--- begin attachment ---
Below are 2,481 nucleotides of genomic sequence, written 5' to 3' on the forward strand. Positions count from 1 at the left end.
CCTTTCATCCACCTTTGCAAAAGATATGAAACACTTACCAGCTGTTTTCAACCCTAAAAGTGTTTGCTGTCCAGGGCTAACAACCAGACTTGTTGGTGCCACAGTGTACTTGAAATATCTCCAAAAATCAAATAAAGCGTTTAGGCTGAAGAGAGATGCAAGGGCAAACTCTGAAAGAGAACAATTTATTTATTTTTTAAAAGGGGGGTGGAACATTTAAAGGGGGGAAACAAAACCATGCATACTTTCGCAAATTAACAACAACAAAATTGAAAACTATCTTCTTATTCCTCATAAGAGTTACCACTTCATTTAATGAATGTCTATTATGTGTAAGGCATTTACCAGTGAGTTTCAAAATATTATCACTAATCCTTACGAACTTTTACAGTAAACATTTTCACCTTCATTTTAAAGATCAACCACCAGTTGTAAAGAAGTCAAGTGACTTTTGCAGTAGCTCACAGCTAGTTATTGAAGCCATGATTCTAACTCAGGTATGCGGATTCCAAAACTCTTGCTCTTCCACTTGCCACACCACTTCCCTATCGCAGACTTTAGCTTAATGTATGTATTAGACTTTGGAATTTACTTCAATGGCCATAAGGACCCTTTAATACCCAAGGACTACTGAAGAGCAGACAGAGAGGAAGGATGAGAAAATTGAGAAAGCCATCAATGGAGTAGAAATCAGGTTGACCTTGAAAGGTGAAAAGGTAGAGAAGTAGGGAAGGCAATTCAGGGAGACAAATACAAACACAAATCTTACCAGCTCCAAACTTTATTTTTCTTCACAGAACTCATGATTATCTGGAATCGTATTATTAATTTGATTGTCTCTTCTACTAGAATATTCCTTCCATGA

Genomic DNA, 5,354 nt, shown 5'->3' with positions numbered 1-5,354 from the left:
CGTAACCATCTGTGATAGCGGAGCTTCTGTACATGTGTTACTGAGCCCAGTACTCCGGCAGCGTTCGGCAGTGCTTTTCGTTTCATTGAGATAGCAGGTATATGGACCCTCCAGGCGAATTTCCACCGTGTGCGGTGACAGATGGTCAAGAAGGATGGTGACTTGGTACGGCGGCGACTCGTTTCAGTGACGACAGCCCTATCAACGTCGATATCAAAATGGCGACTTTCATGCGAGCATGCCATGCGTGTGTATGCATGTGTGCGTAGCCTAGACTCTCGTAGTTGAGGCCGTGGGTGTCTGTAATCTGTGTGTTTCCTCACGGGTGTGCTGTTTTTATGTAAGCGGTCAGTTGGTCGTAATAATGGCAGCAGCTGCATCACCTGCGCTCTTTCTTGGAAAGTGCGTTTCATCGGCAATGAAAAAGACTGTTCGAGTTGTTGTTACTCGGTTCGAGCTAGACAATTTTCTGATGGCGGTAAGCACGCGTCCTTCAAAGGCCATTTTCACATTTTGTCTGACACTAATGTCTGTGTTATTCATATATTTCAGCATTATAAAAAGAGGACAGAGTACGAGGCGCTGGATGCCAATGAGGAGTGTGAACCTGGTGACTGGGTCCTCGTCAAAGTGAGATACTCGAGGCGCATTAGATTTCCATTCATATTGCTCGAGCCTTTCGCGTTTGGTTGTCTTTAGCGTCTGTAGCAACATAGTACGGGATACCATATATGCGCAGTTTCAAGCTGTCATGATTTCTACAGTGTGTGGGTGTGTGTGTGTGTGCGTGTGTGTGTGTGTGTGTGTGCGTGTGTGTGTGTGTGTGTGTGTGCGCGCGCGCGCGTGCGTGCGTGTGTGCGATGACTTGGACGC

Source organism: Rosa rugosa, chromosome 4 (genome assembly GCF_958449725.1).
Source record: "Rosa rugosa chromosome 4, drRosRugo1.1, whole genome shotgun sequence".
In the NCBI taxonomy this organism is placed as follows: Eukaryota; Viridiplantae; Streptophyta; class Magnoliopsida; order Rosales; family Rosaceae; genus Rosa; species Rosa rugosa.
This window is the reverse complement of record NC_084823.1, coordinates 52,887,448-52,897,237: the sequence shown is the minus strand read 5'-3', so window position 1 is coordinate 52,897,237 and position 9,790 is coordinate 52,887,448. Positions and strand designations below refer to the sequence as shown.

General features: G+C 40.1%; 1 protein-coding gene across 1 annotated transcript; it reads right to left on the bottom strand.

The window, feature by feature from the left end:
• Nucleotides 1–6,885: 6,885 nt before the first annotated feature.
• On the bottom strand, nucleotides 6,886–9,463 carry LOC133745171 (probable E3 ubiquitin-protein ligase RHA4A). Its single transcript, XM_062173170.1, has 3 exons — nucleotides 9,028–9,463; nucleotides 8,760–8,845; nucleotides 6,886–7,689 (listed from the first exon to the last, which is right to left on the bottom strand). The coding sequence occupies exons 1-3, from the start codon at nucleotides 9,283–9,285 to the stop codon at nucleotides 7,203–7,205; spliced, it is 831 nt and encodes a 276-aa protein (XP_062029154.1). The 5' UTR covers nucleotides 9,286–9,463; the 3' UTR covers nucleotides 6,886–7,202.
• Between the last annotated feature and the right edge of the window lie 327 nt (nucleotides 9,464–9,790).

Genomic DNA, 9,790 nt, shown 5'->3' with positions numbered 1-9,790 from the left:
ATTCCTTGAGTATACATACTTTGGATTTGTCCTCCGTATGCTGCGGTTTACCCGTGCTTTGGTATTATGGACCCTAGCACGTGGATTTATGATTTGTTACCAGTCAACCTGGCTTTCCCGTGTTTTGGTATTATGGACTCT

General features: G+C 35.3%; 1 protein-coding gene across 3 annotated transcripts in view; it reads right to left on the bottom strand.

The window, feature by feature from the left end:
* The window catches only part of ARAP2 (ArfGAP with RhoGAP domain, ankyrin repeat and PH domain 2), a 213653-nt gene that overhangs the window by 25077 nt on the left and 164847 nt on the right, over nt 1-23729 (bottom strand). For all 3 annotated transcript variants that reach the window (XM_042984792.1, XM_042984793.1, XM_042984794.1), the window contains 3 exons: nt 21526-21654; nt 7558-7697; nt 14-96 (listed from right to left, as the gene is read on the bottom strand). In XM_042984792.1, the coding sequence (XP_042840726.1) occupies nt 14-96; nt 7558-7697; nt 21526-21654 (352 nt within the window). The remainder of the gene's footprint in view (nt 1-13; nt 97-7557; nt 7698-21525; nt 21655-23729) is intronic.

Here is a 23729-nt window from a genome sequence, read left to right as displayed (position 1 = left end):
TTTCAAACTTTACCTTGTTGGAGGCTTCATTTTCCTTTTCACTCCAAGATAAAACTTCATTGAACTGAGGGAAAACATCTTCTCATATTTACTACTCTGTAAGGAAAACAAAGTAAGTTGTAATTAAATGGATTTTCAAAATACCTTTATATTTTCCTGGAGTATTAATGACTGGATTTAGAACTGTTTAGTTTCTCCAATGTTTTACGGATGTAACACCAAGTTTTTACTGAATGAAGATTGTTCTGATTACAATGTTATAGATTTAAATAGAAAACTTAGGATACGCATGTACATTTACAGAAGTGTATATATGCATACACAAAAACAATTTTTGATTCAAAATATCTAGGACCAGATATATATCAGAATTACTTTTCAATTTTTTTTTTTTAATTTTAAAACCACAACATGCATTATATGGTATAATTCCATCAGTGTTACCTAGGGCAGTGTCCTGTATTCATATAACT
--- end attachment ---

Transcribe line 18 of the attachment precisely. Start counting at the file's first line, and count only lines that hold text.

* The window catches only part of ARAP2 (ArfGAP with RhoGAP domain, ankyrin repeat and PH domain 2), a 213653-nt gene that overhangs the window by 25077 nt on the left and 164847 nt on the right, over nt 1-23729 (bottom strand). For all 3 annotated transcript variants that reach the window (XM_042984792.1, XM_042984793.1, XM_042984794.1), the window contains 3 exons: nt 21526-21654; nt 7558-7697; nt 14-96 (listed from right to left, as the gene is read on the bottom strand). In XM_042984792.1, the coding sequence (XP_042840726.1) occupies nt 14-96; nt 7558-7697; nt 21526-21654 (352 nt within the window). The remainder of the gene's footprint in view (nt 1-13; nt 97-7557; nt 7698-21525; nt 21655-23729) is intronic.